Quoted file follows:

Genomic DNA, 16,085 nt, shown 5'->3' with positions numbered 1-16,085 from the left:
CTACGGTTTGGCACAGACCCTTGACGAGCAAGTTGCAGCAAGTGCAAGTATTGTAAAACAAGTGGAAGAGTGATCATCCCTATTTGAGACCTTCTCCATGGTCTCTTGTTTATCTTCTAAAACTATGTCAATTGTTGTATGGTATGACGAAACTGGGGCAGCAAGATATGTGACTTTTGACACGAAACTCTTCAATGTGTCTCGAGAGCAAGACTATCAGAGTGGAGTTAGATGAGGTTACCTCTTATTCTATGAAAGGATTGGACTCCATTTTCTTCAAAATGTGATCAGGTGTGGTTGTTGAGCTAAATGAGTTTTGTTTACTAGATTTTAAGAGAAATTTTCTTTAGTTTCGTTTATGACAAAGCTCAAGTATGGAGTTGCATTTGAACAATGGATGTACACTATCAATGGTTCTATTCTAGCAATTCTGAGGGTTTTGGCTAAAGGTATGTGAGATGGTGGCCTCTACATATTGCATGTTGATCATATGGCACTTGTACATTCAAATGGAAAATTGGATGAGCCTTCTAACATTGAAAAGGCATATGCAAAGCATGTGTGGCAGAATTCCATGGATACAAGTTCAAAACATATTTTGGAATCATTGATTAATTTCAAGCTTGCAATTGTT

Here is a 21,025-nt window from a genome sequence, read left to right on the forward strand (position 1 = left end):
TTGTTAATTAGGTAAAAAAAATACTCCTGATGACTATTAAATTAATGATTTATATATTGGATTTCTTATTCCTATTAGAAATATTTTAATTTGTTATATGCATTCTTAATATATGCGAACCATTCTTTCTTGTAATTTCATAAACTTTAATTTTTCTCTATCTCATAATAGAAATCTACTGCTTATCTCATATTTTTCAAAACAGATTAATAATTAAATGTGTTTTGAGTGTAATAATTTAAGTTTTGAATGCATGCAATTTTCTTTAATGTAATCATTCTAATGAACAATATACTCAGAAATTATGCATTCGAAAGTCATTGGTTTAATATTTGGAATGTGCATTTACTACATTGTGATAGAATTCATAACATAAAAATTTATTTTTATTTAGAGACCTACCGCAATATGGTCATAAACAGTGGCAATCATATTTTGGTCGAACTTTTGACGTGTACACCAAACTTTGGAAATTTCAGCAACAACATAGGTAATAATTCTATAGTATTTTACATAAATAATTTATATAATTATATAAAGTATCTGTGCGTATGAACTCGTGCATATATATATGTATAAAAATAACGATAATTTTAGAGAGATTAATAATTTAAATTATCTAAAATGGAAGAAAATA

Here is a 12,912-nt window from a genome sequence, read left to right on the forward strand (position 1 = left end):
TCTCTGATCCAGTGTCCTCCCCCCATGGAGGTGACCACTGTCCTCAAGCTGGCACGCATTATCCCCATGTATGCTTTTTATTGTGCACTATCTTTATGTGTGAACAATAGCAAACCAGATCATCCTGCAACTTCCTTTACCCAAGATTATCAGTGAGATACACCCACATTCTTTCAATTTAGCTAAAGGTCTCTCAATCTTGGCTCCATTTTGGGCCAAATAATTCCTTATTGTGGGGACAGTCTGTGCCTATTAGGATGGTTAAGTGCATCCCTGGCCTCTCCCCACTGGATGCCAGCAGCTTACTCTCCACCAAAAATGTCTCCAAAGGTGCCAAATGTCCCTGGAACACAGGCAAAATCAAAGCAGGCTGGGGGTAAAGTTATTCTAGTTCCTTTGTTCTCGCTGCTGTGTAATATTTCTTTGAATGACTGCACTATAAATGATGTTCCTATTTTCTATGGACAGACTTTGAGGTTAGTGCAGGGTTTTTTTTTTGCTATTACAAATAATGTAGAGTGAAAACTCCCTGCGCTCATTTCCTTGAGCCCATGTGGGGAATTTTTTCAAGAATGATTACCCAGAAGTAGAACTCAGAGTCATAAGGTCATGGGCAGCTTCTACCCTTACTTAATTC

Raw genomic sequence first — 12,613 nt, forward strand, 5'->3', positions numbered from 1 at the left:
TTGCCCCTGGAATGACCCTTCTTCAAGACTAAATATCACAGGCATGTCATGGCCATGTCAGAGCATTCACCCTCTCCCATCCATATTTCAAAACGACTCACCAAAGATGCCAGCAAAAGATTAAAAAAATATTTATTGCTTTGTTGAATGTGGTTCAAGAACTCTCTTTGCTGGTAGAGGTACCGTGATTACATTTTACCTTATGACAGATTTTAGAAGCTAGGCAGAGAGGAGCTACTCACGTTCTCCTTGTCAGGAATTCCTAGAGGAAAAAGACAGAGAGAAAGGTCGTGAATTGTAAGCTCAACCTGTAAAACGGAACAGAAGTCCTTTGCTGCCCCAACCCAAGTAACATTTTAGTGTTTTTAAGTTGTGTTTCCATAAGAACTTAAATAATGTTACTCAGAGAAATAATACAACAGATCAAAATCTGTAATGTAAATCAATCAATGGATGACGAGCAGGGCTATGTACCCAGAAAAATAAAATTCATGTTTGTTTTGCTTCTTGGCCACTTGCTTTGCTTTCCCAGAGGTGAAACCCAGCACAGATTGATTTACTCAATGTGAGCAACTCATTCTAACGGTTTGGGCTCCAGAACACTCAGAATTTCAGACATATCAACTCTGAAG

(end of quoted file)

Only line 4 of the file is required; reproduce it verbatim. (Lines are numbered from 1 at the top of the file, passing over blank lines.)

TTGTTAATTAGGTAAAAAAAATACTCCTGATGACTATTAAATTAATGATTTATATATTGGATTTCTTATTCCTATTAGAAATATTTTAATTTGTTATATGCATTCTTAATATATGCGAACCATTCTTTCTTGTAATTTCATAAACTTTAATTTTTCTCTATCTCATAATAGAAATCTACTGCTTATCTCATATTTTTCAAAACAGATTAATAATTAAATGTGTTTTGAGTGTAATAATTTAAGTTTTGAATGCATGCAATTTTCTTTAATGTAATCATTCTAATGAACAATATACTCAGAAATTATGCATTCGAAAGTCATTGGTTTAATATTTGGAATGTGCATTTACTACATTGTGATAGAATTCATAACATAAAAATTTATTTTTATTTAGAGACCTACCGCAATATGGTCATAAACAGTGGCAATCATATTTTGGTCGAACTTTTGACGTGTACACCAAACTTTGGAAATTTCAGCAACAACATAGGTAATAATTCTATAGTATTTTACATAAATAATTTATATAATTATATAAAGTATCTGTGCGTATGAACTCGTGCATATATATATGTATAAAAATAACGATAATTTTAGAGAGATTAATAATTTAAATTATCTAAAATGGAAGAAAATA